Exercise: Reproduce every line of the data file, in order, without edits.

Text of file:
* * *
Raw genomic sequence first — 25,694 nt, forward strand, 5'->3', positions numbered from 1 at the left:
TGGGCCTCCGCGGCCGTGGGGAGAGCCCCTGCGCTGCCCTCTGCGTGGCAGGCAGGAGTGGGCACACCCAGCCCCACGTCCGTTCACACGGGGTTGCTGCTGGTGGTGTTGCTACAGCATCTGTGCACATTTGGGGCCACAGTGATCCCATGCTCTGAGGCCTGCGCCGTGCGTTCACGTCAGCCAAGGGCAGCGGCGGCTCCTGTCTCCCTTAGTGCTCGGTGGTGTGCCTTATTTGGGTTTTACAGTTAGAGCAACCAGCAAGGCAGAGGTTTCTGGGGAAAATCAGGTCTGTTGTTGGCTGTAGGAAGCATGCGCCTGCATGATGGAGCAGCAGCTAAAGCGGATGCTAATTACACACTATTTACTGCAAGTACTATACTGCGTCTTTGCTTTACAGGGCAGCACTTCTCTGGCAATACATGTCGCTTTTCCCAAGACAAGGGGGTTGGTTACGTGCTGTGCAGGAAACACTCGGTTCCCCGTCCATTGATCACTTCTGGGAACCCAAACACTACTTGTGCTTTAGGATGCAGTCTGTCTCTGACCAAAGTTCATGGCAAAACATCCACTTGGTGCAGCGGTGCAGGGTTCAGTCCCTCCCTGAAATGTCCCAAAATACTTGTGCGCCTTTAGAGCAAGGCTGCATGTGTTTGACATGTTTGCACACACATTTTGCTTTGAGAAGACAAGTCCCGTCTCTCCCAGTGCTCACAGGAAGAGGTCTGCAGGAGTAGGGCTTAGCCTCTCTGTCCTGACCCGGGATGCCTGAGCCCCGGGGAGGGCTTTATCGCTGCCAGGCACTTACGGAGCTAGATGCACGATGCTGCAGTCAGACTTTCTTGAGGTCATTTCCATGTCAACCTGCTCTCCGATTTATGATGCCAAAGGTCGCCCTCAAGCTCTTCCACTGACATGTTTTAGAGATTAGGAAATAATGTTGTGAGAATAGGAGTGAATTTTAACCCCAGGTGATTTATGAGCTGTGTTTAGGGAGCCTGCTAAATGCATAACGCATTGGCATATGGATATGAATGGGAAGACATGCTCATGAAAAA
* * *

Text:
Raw genomic sequence first — 25,694 nt, forward strand, 5'->3', positions numbered from 1 at the left:
TGGGCCTCCGCGGCCGTGGGGAGAGCCCCTGCGCTGCCCTCTGCGTGGCAGGCAGGAGTGGGCACACCCAGCCCCACGTCCGTTCACACGGGGTTGCTGCTGGTGGTGTTGCTACAGCATCTGTGCACATTTGGGGCCACAGTGATCCCATGCTCTGAGGCCTGCGCCGTGCGTTCACGTCAGCCAAGGGCAGCGGCGGCTCCTGTCTCCCTTAGTGCTCGGTGGTGTGCCTTATTTGGGTTTTACAGTTAGAGCAACCAGCAAGGCAGAGGTTTCTGGGGAAAATCAGGTCTGTTGTTGGCTGTAGGAAGCATGCGCCTGCATGATGGAGCAGCAGCTAAAGCGGATGCTAATTACACACTATTTACTGCAAGTACTATACTGCGTCTTTGCTTTACAGGGCAGCACTTCTCTGGCAATACATGTCGCTTTTCCCAAGACAAGGGGGTTGGTTACGTGCTGTGCAGGAAACACTCGGTTCCCCGTCCATTGATCACTTCTGGGAACCCAAACACTACTTGTGCTTTAGGATGCAGTCTGTCTCTGACCAAAGTTCATGGCAAAACATCCACTTGGTGCAGCGGTGCAGGGTTCAGTCCCTCCCTGAAATGTCCCAAAATACTTGTGCGCCTTTAGAGCAAGGCTGCATGTGTTTGACATGTTTGCACACACATTTTGCTTTGAGAAGACAAGTCCCGTCTCTCCCAGTGCTCACAGGAAGAGGTCTGCAGGAGTAGGGCTTAGCCTCTCTGTCCTGACCCGGGATGCCTGAGCCCCGGGGAGGGCTTTATCGCTGCCAGGCACTTACGGAGCTAGATGCACGATGCTGCAGTCAGACTTTCTTGAGGTCATTTCCATGTCAACCTGCTCTCCGATTTATGATGCCAAAGGTCGCCCTCAAGCTCTTCCACTGACATGTTTTAGAGATTAGGAAATAATGTTGTGAGAATAGGAGTGAATTTTAACCCCAGGTGATTTATGAGCTGTGTTTAGGGAGCCTGCTAAATGCATAACGCATTGGCATATGGATATGAATGGGAAGACATGCTCATGAAAAA